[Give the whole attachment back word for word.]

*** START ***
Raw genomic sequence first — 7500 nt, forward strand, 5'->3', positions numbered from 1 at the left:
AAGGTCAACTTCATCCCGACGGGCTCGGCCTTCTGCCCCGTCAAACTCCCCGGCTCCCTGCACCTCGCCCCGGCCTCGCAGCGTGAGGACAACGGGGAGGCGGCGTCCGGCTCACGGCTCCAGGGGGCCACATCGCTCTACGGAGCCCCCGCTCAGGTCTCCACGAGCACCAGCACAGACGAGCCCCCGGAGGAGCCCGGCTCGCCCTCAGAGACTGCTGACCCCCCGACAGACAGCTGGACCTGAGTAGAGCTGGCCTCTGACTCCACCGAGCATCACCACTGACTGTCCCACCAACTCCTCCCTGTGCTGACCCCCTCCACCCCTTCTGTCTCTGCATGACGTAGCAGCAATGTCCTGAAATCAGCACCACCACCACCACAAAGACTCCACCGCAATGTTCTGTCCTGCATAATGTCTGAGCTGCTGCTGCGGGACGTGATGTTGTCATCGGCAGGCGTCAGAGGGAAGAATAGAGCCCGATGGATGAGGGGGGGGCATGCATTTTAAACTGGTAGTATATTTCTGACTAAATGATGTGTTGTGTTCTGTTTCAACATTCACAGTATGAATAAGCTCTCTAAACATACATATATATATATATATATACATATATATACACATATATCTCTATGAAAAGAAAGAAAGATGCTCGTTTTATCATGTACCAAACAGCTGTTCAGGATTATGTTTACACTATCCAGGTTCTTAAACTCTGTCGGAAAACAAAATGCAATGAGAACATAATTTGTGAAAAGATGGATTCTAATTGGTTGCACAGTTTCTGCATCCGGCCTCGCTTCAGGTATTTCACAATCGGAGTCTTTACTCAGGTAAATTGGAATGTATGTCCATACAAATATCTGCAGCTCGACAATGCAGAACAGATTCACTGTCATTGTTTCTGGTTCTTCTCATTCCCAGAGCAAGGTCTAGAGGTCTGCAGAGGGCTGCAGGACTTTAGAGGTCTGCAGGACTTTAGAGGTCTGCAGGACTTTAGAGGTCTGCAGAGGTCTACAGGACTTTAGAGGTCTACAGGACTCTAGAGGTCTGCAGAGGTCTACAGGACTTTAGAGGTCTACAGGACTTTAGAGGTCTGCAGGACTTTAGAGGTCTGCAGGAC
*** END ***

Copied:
Raw genomic sequence first — 7500 nt, forward strand, 5'->3', positions numbered from 1 at the left:
AAGGTCAACTTCATCCCGACGGGCTCGGCCTTCTGCCCCGTCAAACTCCCCGGCTCCCTGCACCTCGCCCCGGCCTCGCAGCGTGAGGACAACGGGGAGGCGGCGTCCGGCTCACGGCTCCAGGGGGCCACATCGCTCTACGGAGCCCCCGCTCAGGTCTCCACGAGCACCAGCACAGACGAGCCCCCGGAGGAGCCCGGCTCGCCCTCAGAGACTGCTGACCCCCCGACAGACAGCTGGACCTGAGTAGAGCTGGCCTCTGACTCCACCGAGCATCACCACTGACTGTCCCACCAACTCCTCCCTGTGCTGACCCCCTCCACCCCTTCTGTCTCTGCATGACGTAGCAGCAATGTCCTGAAATCAGCACCACCACCACCACAAAGACTCCACCGCAATGTTCTGTCCTGCATAATGTCTGAGCTGCTGCTGCGGGACGTGATGTTGTCATCGGCAGGCGTCAGAGGGAAGAATAGAGCCCGATGGATGAGGGGGGGGCATGCATTTTAAACTGGTAGTATATTTCTGACTAAATGATGTGTTGTGTTCTGTTTCAACATTCACAGTATGAATAAGCTCTCTAAACATACATATATATATATATATATACATATATATACACATATATCTCTATGAAAAGAAAGAAAGATGCTCGTTTTATCATGTACCAAACAGCTGTTCAGGATTATGTTTACACTATCCAGGTTCTTAAACTCTGTCGGAAAACAAAATGCAATGAGAACATAATTTGTGAAAAGATGGATTCTAATTGGTTGCACAGTTTCTGCATCCGGCCTCGCTTCAGGTATTTCACAATCGGAGTCTTTACTCAGGTAAATTGGAATGTATGTCCATACAAATATCTGCAGCTCGACAATGCAGAACAGATTCACTGTCATTGTTTCTGGTTCTTCTCATTCCCAGAGCAAGGTCTAGAGGTCTGCAGAGGGCTGCAGGACTTTAGAGGTCTGCAGGACTTTAGAGGTCTGCAGGACTTTAGAGGTCTGCAGAGGTCTACAGGACTTTAGAGGTCTACAGGACTCTAGAGGTCTGCAGAGGTCTACAGGACTTTAGAGGTCTACAGGACTTTAGAGGTCTGCAGGACTTTAGAGGTCTGCAGGAC